Memory Forms

frawleyweek

Following The Night Parade (see here), another recent release by Joe Frawley is A Week of Fevers (JOE FRAWLEY MUSIC JFM-CD14) …having suggested he appeared to be relinquishing his earlier narrative style, I find there are traces of that approach still in evidence here. Piano tunes are still the backbone of the work, but Frawley illuminates them with the delicate sound-collages he does so well, in this instance using recordings from “unidentified individuals”, some salvaged magnetic tape recordings from the Chawner family, and public domain sources – perhaps sourced from YouTube, or any sound archive which has digitised its audio content and made it available online.

I would add that the sound collage this time is much more subtle than it ever has been; Frawley downplays story-telling and is content to evoke or suggest fleeting ideas with just the merest touch of sampling. Others have reworked old and damaged materials from the past – just recently we noted the Fossil Aerosol Mining Project who do just this – but I like to think Frawley has a sentimental attachment to these materials, and will only select choice items which stir a chord in his own nostalgic leanings, and he can thus be seen as a sympathetic foster parent for orphaned sounds. He’s also using collaging for the actual compositions; a number of published songs are used, and credited, as sources of samples or as the starting point for his own musical interpretations, and the shopping list includes such romantic tunes as ‘Meet Me in My Dreams Tonight’ and ‘I’ve Heard That Song Before’, both examples from the pre-war Golden Age of Tin Pan Alley songwriting.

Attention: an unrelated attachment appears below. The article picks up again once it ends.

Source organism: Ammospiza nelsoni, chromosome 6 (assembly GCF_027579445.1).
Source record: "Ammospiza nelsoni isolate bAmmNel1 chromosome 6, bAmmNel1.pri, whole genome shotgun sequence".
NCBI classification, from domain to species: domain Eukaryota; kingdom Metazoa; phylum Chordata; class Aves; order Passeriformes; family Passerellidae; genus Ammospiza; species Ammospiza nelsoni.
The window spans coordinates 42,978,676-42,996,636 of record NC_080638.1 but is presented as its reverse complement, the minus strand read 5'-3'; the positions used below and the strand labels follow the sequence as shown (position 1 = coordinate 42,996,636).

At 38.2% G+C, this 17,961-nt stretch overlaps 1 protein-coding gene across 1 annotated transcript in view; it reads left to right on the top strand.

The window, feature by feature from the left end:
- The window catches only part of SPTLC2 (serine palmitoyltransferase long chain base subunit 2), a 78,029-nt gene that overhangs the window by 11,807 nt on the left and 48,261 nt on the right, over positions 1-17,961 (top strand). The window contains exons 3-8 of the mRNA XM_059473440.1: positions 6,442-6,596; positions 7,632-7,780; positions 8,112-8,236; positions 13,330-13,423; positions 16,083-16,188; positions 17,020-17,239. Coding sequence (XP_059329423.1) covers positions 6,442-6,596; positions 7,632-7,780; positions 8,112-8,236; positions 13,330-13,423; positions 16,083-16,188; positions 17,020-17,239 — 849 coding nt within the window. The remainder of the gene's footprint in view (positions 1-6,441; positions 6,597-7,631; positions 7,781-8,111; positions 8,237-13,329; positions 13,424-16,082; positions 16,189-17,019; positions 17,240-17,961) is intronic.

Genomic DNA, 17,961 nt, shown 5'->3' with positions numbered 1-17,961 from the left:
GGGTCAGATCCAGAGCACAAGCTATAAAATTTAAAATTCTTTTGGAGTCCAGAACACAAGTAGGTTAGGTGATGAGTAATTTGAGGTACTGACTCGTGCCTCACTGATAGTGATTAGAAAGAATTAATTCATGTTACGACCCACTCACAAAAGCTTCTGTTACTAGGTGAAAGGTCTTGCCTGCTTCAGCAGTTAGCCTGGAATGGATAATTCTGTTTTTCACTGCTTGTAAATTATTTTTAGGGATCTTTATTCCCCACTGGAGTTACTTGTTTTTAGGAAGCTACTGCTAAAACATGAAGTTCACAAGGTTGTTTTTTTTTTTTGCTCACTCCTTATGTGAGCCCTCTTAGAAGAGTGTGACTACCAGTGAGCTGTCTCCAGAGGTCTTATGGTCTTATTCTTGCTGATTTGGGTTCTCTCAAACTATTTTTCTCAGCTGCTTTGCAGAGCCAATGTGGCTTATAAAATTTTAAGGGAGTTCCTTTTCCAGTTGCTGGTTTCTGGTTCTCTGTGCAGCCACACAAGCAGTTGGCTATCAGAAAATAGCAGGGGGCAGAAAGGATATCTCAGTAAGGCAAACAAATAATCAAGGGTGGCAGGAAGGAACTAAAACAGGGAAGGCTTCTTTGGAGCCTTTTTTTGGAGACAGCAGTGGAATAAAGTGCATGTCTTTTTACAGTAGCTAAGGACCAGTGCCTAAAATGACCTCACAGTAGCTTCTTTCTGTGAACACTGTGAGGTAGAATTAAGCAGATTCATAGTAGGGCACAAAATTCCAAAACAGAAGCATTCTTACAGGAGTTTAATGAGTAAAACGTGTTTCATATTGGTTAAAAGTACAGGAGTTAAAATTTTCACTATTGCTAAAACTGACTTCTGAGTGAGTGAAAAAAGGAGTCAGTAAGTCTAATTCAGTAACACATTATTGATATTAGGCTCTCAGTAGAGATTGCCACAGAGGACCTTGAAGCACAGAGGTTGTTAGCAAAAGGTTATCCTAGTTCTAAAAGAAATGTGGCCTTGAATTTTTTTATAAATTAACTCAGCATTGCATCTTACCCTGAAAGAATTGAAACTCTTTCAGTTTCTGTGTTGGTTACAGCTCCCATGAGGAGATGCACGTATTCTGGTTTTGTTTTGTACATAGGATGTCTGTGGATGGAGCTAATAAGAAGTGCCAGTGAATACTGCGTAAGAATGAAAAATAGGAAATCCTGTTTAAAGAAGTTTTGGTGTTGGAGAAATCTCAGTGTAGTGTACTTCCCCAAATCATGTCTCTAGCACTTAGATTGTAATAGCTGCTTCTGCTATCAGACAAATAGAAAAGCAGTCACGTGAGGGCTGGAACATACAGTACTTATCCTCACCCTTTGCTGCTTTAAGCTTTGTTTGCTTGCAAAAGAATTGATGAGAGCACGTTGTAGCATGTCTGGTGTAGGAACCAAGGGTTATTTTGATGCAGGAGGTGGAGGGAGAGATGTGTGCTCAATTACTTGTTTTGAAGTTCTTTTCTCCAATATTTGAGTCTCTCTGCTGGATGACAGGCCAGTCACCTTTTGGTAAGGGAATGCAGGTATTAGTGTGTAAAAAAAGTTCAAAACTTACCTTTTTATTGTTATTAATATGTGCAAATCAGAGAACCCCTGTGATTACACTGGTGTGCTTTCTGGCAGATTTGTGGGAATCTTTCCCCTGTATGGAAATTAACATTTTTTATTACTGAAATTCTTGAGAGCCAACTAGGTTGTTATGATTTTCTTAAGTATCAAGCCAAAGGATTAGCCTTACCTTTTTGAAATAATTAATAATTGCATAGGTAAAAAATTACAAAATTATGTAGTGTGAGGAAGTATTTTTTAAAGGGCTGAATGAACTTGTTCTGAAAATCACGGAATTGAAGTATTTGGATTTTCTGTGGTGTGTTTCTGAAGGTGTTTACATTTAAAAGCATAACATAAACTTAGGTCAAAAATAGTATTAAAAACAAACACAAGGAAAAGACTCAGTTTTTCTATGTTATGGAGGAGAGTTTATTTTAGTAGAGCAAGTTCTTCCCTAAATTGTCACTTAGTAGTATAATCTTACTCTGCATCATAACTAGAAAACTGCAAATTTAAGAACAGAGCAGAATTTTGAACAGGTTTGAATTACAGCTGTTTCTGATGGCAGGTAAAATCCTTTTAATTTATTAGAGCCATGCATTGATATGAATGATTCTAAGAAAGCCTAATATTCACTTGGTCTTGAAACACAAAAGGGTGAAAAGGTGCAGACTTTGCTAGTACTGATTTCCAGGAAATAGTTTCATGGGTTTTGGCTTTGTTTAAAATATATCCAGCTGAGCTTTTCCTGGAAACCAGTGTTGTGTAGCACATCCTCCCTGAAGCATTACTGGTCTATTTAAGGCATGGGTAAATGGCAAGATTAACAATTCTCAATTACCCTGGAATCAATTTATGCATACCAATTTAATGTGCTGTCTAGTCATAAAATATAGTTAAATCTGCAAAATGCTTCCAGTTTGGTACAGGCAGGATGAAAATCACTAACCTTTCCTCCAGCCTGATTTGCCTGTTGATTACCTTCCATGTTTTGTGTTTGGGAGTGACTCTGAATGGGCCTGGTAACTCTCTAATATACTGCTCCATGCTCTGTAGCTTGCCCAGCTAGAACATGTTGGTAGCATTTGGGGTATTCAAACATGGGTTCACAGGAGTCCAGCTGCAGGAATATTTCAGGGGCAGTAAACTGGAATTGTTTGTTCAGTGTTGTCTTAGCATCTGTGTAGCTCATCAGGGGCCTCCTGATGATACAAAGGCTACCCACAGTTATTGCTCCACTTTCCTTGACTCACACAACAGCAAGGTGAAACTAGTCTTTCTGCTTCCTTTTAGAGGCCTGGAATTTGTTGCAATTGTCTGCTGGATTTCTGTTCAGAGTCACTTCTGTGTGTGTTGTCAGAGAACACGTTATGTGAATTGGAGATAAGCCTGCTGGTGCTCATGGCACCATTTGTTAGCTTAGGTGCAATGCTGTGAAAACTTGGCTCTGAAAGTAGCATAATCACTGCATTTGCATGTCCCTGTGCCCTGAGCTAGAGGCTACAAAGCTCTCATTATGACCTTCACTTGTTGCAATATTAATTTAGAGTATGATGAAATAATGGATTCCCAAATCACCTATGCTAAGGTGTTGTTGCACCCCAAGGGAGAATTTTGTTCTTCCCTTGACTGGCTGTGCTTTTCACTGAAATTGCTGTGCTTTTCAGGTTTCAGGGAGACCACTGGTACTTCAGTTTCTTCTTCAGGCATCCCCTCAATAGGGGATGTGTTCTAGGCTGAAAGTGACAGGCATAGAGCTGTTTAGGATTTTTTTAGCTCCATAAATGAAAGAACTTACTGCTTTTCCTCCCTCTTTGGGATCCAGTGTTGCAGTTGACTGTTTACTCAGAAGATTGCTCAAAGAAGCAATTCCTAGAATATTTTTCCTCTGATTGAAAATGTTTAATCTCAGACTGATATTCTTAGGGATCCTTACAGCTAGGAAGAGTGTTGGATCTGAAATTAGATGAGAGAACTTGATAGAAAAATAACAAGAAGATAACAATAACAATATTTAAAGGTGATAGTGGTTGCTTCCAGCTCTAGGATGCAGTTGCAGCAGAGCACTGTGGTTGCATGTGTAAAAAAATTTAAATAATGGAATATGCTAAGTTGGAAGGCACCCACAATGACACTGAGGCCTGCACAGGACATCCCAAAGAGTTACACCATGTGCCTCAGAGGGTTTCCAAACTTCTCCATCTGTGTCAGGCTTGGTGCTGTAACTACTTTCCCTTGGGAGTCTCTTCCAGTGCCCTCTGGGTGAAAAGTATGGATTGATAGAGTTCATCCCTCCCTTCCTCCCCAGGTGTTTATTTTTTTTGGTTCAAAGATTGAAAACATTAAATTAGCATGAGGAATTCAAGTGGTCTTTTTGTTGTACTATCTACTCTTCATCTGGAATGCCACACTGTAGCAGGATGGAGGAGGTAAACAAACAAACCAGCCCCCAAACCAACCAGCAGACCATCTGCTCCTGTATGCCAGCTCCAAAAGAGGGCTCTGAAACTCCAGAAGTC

I’ve previously likened him to Joseph Cornell, and he explicitly makes the same connection himself with the tune ‘NympWight, for Joseph Cornell’ which ends the album; and the collage cover art is a strong visual analogue to the music. Further, the very title A Week Of Fevers is surely a nod in the direction of A Week Of Kindness, the collage novel by Max Ernst and one of the guiding lights of all artists who use this technique. Of course to some degree Ernst intended to subvert the stuffy Edwardian past from which he clipped his engravings; Frawley’s intentions are more benign I would think, and he wishes to invoke kind spirits from history. True to its title, the album takes the form of a diary, with a track for each day of the week and the final revelatory chapter as track 8. From 17 December 2015.

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